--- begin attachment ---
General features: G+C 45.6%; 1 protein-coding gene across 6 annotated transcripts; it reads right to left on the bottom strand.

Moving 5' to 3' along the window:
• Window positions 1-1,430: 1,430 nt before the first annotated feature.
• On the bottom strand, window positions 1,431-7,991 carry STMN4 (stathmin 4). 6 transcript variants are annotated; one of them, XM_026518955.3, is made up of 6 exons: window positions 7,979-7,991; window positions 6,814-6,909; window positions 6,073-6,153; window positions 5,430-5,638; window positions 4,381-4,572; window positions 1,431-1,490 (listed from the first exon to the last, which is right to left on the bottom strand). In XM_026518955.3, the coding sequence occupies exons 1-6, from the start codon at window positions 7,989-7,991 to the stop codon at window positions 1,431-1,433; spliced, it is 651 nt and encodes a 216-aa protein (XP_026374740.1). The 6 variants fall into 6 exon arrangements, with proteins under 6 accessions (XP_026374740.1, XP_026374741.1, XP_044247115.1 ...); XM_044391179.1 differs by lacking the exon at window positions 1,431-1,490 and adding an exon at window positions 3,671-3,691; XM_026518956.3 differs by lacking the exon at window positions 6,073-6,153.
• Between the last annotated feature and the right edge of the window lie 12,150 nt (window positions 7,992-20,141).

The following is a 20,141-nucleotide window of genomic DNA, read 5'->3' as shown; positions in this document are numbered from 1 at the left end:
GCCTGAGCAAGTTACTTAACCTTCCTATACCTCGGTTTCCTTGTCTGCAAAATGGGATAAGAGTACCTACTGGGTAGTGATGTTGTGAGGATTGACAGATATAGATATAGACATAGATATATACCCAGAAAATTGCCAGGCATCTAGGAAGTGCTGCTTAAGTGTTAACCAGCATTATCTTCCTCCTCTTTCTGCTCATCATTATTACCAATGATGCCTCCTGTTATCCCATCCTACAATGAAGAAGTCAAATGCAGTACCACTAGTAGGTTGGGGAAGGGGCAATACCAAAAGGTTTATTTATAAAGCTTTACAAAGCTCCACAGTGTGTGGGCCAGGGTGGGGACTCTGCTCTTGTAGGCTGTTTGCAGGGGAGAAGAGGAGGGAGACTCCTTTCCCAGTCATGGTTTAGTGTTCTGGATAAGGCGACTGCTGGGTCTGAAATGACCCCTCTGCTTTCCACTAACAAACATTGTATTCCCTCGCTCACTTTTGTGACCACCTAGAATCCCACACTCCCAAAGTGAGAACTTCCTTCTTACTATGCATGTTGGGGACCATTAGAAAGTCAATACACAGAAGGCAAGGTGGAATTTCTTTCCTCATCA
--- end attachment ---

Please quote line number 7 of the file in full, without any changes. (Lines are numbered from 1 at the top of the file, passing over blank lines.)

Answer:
GCCTGAGCAAGTTACTTAACCTTCCTATACCTCGGTTTCCTTGTCTGCAAAATGGGATAAGAGTACCTACTGGGTAGTGATGTTGTGAGGATTGACAGATATAGATATAGACATAGATATATACCCAGAAAATTGCCAGGCATCTAGGAAGTGCTGCTTAAGTGTTAACCAGCATTATCTTCCTCCTCTTTCTGCTCATCATTATTACCAATGATGCCTCCTGTTATCCCATCCTACAATGAAGAAGTCAAATGCAGTACCACTAGTAGGTTGGGGAAGGGGCAATACCAAAAGGTTTATTTATAAAGCTTTACAAAGCTCCACAGTGTGTGGGCCAGGGTGGGGACTCTGCTCTTGTAGGCTGTTTGCAGGGGAGAAGAGGAGGGAGACTCCTTTCCCAGTCATGGTTTAGTGTTCTGGATAAGGCGACTGCTGGGTCTGAAATGACCCCTCTGCTTTCCACTAACAAACATTGTATTCCCTCGCTCACTTTTGTGACCACCTAGAATCCCACACTCCCAAAGTGAGAACTTCCTTCTTACTATGCATGTTGGGGACCATTAGAAAGTCAATACACAGAAGGCAAGGTGGAATTTCTTTCCTCATCA